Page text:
Art Wine Tempranillo 2010


I am a junky for the weird and wonderful (when it comes to grapes, in many other aspects of my life I’m decidedly pedestrian) and I’m pretty sure the first time I came across Art Wine was the Graciano. If I recall correctly, I used that wine for a spot of corporate training where it was very well received.

Graciano is a grape that hails from Rioja, where it plays second fiddle, and then some, in the quantity stakes to Tempranillo.

I am quite a fan of Spain (go out and buy the latest edition of James Halliday’s Wine Companion Magazine to read about my adventures in Rioja) and I think there’s plenty of good wine being made in South Australia from grapes of Spanish origin. The wines produced here are quite different in character to those which originate on the Iberian peninsula, but they are delicious (and often very approachable) wines.

The Art Wine Tempranillo definitely falls into this category. You won’t be mistaking it for a Rioja (well, I wasn’t) but it is a lovely, moreish wine. This wine lasted three days in our household and my tasting notes were written on day 2. I thoroughly enjoyed it on all three days … and of course by day three I was disappointed that there was little more than a glass left in the bottle.

In the glass, the wine is very dense and purple in colour, just tending to ruby.

The nose is reasonably pronounced and red fruit dominated: think red cherry and raspberry jam, but there is something savoury lingering in the background.

The palate reflects this with some added complexity. There’s good acidity and soft tannins, and while there is a ton of fresh black and red fruit, it is balanced by earthy notes and a decided savoury finish. One the second day the alcohol was slightly more apparent but the wine was still well balanced.

A really lovely wine and one which I would buy again without hesitation.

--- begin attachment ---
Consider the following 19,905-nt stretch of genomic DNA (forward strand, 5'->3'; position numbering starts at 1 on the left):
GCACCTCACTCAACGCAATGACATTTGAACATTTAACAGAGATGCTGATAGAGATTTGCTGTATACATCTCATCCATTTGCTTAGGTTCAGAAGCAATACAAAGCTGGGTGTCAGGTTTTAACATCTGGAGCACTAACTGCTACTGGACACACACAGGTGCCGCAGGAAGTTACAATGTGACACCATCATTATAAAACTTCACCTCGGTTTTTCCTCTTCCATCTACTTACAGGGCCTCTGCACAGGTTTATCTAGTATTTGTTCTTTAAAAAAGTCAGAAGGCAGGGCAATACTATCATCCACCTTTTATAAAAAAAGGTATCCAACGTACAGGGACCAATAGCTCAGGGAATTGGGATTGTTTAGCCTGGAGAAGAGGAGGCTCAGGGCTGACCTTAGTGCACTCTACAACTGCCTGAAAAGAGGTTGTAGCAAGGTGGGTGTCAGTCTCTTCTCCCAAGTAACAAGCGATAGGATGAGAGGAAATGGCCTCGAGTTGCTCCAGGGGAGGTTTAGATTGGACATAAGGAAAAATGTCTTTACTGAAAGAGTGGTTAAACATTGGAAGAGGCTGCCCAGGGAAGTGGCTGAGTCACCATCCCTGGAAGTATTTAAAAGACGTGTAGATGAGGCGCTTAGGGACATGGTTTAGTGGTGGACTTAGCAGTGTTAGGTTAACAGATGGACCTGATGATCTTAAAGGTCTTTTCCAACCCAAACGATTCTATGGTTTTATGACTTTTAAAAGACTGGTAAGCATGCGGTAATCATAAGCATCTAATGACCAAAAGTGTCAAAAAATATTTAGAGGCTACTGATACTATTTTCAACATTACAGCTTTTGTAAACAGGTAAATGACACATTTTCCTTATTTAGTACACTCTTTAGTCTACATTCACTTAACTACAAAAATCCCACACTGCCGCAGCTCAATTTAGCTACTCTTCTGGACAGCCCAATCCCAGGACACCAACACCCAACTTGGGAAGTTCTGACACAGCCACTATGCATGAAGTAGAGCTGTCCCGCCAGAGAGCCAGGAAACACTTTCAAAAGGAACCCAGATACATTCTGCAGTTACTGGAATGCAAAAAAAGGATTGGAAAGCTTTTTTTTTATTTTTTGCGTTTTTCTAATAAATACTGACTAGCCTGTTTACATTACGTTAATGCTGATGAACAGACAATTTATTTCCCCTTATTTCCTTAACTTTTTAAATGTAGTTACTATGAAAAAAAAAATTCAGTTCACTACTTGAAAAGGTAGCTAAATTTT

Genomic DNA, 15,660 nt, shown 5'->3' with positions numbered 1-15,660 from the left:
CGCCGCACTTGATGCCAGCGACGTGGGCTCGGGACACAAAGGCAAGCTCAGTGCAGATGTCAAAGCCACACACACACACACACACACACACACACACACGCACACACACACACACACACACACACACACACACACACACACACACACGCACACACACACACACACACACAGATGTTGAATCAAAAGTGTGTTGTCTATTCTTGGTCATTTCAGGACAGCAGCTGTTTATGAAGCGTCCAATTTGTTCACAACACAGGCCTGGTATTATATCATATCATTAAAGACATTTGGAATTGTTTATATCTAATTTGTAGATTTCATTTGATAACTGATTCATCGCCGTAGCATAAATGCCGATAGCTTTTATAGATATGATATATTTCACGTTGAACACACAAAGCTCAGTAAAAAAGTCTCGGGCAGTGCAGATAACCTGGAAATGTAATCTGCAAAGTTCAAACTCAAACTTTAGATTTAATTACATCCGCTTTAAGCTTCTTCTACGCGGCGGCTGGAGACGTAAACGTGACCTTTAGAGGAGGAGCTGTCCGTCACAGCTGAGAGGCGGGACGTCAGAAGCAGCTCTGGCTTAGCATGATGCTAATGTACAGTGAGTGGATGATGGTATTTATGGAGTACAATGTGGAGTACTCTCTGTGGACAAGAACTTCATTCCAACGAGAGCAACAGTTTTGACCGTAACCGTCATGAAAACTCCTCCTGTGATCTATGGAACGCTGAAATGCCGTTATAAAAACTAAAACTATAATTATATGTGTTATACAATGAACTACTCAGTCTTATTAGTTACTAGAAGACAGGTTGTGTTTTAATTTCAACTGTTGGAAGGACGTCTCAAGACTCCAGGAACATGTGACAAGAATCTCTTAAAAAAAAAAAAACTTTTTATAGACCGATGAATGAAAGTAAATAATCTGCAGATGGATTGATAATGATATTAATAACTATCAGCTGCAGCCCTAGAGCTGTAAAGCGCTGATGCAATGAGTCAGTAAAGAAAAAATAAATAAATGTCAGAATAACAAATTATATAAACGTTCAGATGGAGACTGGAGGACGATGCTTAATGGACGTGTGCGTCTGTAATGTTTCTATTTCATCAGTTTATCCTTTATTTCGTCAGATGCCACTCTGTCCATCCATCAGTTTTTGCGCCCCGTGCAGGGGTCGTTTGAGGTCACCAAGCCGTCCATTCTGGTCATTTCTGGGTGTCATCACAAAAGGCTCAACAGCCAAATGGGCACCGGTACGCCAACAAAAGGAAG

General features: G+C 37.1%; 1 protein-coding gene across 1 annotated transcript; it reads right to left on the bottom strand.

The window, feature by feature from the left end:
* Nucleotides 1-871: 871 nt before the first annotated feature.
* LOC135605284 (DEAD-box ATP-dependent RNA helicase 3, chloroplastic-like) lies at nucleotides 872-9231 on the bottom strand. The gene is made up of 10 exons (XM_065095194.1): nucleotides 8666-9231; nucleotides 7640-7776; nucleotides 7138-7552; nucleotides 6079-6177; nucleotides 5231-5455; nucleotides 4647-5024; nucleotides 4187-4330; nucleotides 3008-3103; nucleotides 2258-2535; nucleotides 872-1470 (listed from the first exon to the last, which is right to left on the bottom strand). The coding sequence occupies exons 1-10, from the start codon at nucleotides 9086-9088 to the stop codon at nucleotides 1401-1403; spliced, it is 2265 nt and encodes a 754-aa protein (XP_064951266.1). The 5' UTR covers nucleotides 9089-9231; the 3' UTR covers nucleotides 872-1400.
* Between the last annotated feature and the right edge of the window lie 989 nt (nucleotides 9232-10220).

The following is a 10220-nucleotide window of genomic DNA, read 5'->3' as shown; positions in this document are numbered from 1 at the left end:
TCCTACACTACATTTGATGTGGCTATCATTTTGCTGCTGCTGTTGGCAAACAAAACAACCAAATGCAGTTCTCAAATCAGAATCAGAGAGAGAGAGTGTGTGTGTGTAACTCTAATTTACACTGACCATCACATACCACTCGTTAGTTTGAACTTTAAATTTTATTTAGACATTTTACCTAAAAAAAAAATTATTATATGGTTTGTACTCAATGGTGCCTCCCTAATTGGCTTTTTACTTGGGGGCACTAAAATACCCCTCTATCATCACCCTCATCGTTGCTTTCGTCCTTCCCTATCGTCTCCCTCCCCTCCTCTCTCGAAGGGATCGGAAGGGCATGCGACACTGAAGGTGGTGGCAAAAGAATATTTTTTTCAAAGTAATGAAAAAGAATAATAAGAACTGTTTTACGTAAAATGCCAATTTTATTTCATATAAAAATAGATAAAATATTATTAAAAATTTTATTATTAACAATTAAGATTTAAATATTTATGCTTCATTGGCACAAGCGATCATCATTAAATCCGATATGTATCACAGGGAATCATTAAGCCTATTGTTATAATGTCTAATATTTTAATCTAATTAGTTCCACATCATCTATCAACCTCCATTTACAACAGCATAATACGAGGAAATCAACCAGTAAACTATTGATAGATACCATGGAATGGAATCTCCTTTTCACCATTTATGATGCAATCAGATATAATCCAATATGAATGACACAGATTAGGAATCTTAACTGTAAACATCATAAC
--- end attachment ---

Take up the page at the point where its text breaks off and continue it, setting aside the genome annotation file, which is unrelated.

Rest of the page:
$26 from Cellarbrations, Flagstaff Hill.
14.0% abv.

Ladies Who Shoot Their Lunch 2010 Merlot Lagrein Tempranillo


Well, isn’t that a mouthful and a half?! I first became aware of the Ladies Who Shoot Their Lunch brand way back in 2009 when Andrew Barrow wrote about the Shiraz and Chardonnay, which were being sold in the UK by Naked Wines. Brand awareness in place, it’s been ‘on the list’ ever since. Which shows you that I need more time, more money and quite possibly some kind of reserve liver.

Ladies Who Shoot Their Lunch is a label produced by Plunkett Fowles in Victoria’s Strathbogie Ranges. In addition to the Chardonnay and Shiraz, the stable also consists of a Riesling and this unfamiliar blend of Merlot, Lagrein and Tempranillo.

There’s an awful lot I could write about this wine but that would make for one long blog post, so I’ll focus on the quirkiest aspect of this wine: the Lagrein. Lagrein hails from, and is indeed native to, Alto Adige in north eastern Italy. Wine Grapes tells us that it’s been written about since the fourteenth century and has a complicated family tree (including being a cousin of Shiraz and a grandchild of Pinot!). Got to love DNA analysis!

In Italy, where it is found in Trentino as well as Alto Adige, it is often blended but varietal wines are allowed by both DOCs. There are quite a few Australian producers, and I’ve enjoyed it before in a Heartland wine, where it was blended with Dolcetto. There are also a few Californian producers – although with just 31 hectares in 2008 I think we’d struggle to find those wines in Australia.

Wine-geek talk over, the thing to take away is that this is an unusual blend and you’re unlikely to find parallels within Australia, let alone in European wines. In many ways, this is a good thing because it means you can come to the wine with no expectations.

In the glass the wine is a very pretty ruby colour, which is reasonably dense. The nose is quite pronounced and initially comes across as a touch alcoholic, but it has a fabulous warm spice aroma, with a hint of herbaceousness. There are also black plums and black cherries with a touch of vanilla and dark chocolate. This is a pretty complex nose and there’s plenty there to think about and also to struggle to pin down!

In the mouth, this wine is all black plum with slightly earthy characters and chocolate and vanilla. There’s really good acidity and the wine finishes with a real flush of fresh fruit, including sour cherry. The tannins are very soft: unless you put in serious thought you won’t spot them but I suspect you’d miss them if they weren’t there! The length is good, but if you want to be really picky you could complain that it rather flatlines with the sour cherry.

I loved this wine. Don’t come to it expecting big, bold fruit flavours or mouth drying tannins because you’ll leave disappointed. But if you want a wine which is immensely drinkable, with some lovely complexity, and that is extremely food friendly, then you’ve come to the right spot.

I’d also like to commend Plunkett Fowles for the comprehensive tasting note on the website. If you want the nitty gritty on this wine, take a read! I wish more wineries provided this level of detail.

This wine was purchased from Belair Fine Wine for $30. It’s worth every penny.
Closure: screw cap
13.5% abv